You can use iSeries (AS/400) journal management to backup individual changes as they occur and to help recover your ActionWare database files if you have a major disk problem on your iSeries (AS/400).
Whenever you change data in a file, journal management records the change in the journal receiver before it records updates the file. The journal receiver always contains the latest database information. It records activities against a file regardless of the type of program, user or job that made the change, or the logical file where the change was made.
Entries in the journal receiver are recorded as activities for a specific record (added, updated, or deleted) and for a file (opened, file member saved, and so on). Each entry includes additional bytes of control information identifying the source of the activity including the user, job, program, time and date. Journal receiver entries record images after the control information for changes that affect a single record.*
Use the recorded changes to recover data if a database file member becomes damaged. Journal management provides better recovery than other methods for the following reasons:
The system records the changes in a separate object.
You can move the changes off-line quickly and independently from the file, or leave changes on-line in a user Auxiliary Storage Pool (ASP).
You can recover a database file to a specific point by applying or removing changes made to the file. For example, the specific point can be a checkpoint in the program, a date and time, or the start or end time of a job.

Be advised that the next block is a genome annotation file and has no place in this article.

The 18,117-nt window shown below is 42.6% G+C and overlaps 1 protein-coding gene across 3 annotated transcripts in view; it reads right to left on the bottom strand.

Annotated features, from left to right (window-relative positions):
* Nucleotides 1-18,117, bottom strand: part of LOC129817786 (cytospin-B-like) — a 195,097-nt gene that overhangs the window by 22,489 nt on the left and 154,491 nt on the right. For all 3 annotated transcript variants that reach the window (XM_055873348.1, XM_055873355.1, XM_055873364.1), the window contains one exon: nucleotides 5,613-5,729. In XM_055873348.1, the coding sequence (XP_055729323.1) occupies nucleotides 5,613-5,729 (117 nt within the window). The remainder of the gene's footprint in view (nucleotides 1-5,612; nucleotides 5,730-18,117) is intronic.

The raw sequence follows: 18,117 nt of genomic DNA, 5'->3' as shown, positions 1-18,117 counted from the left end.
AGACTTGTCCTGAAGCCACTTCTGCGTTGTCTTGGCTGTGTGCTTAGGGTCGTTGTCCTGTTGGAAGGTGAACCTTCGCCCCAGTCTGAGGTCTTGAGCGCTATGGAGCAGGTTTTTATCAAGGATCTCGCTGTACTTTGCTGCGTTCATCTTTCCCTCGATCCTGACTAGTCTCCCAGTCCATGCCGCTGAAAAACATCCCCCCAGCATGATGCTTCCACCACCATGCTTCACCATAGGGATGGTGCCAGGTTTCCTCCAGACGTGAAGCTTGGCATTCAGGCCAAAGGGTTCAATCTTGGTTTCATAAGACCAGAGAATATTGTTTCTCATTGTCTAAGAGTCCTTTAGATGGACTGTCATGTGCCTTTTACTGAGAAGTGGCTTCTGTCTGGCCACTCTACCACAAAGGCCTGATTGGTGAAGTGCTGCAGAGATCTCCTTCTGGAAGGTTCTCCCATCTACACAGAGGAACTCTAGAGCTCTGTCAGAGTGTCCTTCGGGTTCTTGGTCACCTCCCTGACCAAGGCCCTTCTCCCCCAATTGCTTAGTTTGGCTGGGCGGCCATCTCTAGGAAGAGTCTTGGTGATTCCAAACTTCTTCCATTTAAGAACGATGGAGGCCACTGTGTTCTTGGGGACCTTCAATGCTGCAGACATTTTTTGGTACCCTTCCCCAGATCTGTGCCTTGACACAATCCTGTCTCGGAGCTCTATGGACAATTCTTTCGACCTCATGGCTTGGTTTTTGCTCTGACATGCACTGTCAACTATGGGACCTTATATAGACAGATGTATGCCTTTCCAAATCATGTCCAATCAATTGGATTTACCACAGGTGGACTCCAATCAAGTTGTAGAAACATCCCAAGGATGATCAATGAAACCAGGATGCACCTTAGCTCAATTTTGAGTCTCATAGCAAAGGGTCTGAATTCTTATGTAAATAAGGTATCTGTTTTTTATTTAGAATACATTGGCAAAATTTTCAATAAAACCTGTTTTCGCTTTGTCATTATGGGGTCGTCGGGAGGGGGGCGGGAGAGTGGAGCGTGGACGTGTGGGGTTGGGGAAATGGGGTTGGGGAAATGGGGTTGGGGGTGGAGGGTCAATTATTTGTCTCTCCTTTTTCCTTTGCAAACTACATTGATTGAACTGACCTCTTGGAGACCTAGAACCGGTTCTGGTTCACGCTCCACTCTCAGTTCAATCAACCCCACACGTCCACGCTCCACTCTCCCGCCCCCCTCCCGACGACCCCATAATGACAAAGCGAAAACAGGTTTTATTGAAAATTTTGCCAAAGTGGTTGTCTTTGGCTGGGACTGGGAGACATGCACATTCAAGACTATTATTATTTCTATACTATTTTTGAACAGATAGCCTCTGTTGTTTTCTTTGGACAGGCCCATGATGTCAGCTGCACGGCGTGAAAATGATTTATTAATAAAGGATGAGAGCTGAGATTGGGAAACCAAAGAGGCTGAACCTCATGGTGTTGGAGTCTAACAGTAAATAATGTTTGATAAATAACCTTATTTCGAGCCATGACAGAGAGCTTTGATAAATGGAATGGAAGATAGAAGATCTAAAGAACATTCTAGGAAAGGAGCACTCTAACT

The system ensures that the database file contains the information records in the separate object. It automatically synchronizes the database file being journaled with the recorded information if the system stops abnormally.
It decreases the amount of time required to backup your database files. Using a journal provides a faster backup because only the changes-not the entire file-need to be saved frequently. If you are using a small file with many changes, saving the file is faster than saving the changes.
It provides an audit trail. Use recorded information to analyze changes to database files. For example, you can determine which program or which user made changes and what changes were made to a specific record.
It provides a changes activity report.* Use recorded information to summarize the activity for a specific period of time, for a specific user, or for a specific application.
It helps when debugging. Use record information to analyze changes made to specific records or by specific programs.
It helps you review security plans for files. Have the system record any open operations for the files, and use the record information to determine if security plans are effective.
It provides a backup database of files to tape to another system.
It provides job accounting information.
For more information on journaling, refer to the IBM iSeries (AS/400) Programming Guide.